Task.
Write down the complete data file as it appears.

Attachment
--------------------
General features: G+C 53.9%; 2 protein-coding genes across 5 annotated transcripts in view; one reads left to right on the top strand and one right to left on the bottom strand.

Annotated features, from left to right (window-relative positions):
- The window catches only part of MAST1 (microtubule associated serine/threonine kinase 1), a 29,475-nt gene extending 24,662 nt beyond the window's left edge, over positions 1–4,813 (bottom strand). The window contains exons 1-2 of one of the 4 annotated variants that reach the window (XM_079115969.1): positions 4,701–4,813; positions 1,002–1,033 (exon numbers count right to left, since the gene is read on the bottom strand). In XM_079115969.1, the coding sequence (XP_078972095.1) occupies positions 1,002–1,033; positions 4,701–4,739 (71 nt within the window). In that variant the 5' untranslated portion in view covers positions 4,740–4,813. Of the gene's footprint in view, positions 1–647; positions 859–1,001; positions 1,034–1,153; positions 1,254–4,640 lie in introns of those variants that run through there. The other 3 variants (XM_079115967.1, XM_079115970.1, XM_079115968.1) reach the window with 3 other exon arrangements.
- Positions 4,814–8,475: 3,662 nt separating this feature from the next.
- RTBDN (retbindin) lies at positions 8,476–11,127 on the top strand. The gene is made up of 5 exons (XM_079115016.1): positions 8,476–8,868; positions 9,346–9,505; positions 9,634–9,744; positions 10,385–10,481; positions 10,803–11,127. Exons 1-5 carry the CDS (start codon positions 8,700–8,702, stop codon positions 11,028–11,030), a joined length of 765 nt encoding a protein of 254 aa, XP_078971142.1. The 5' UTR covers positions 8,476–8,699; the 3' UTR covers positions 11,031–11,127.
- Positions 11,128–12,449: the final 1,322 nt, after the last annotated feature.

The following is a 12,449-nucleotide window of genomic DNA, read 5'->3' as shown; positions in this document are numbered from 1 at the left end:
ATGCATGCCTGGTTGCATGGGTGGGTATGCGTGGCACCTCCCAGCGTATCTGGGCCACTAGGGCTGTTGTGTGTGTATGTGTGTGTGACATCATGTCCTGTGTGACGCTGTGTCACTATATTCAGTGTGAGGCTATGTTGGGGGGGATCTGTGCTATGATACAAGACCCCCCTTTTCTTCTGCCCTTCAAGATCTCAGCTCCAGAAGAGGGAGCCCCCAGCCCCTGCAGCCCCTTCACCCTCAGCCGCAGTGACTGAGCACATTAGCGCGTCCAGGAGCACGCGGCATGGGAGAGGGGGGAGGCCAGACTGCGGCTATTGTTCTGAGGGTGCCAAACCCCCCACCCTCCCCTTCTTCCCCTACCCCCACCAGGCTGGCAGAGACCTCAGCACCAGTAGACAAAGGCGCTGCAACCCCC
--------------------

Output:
General features: G+C 53.9%; 2 protein-coding genes across 5 annotated transcripts in view; one reads left to right on the top strand and one right to left on the bottom strand.

Annotated features, from left to right (window-relative positions):
- The window catches only part of MAST1 (microtubule associated serine/threonine kinase 1), a 29,475-nt gene extending 24,662 nt beyond the window's left edge, over positions 1–4,813 (bottom strand). The window contains exons 1-2 of one of the 4 annotated variants that reach the window (XM_079115969.1): positions 4,701–4,813; positions 1,002–1,033 (exon numbers count right to left, since the gene is read on the bottom strand). In XM_079115969.1, the coding sequence (XP_078972095.1) occupies positions 1,002–1,033; positions 4,701–4,739 (71 nt within the window). In that variant the 5' untranslated portion in view covers positions 4,740–4,813. Of the gene's footprint in view, positions 1–647; positions 859–1,001; positions 1,034–1,153; positions 1,254–4,640 lie in introns of those variants that run through there. The other 3 variants (XM_079115967.1, XM_079115970.1, XM_079115968.1) reach the window with 3 other exon arrangements.
- Positions 4,814–8,475: 3,662 nt separating this feature from the next.
- RTBDN (retbindin) lies at positions 8,476–11,127 on the top strand. The gene is made up of 5 exons (XM_079115016.1): positions 8,476–8,868; positions 9,346–9,505; positions 9,634–9,744; positions 10,385–10,481; positions 10,803–11,127. Exons 1-5 carry the CDS (start codon positions 8,700–8,702, stop codon positions 11,028–11,030), a joined length of 765 nt encoding a protein of 254 aa, XP_078971142.1. The 5' UTR covers positions 8,476–8,699; the 3' UTR covers positions 11,031–11,127.
- Positions 11,128–12,449: the final 1,322 nt, after the last annotated feature.

The following is a 12,449-nucleotide window of genomic DNA, read 5'->3' as shown; positions in this document are numbered from 1 at the left end:
ATGCATGCCTGGTTGCATGGGTGGGTATGCGTGGCACCTCCCAGCGTATCTGGGCCACTAGGGCTGTTGTGTGTGTATGTGTGTGTGACATCATGTCCTGTGTGACGCTGTGTCACTATATTCAGTGTGAGGCTATGTTGGGGGGGATCTGTGCTATGATACAAGACCCCCCTTTTCTTCTGCCCTTCAAGATCTCAGCTCCAGAAGAGGGAGCCCCCAGCCCCTGCAGCCCCTTCACCCTCAGCCGCAGTGACTGAGCACATTAGCGCGTCCAGGAGCACGCGGCATGGGAGAGGGGGGAGGCCAGACTGCGGCTATTGTTCTGAGGGTGCCAAACCCCCCACCCTCCCCTTCTTCCCCTACCCCCACCAGGCTGGCAGAGACCTCAGCACCAGTAGACAAAGGCGCTGCAACCCCC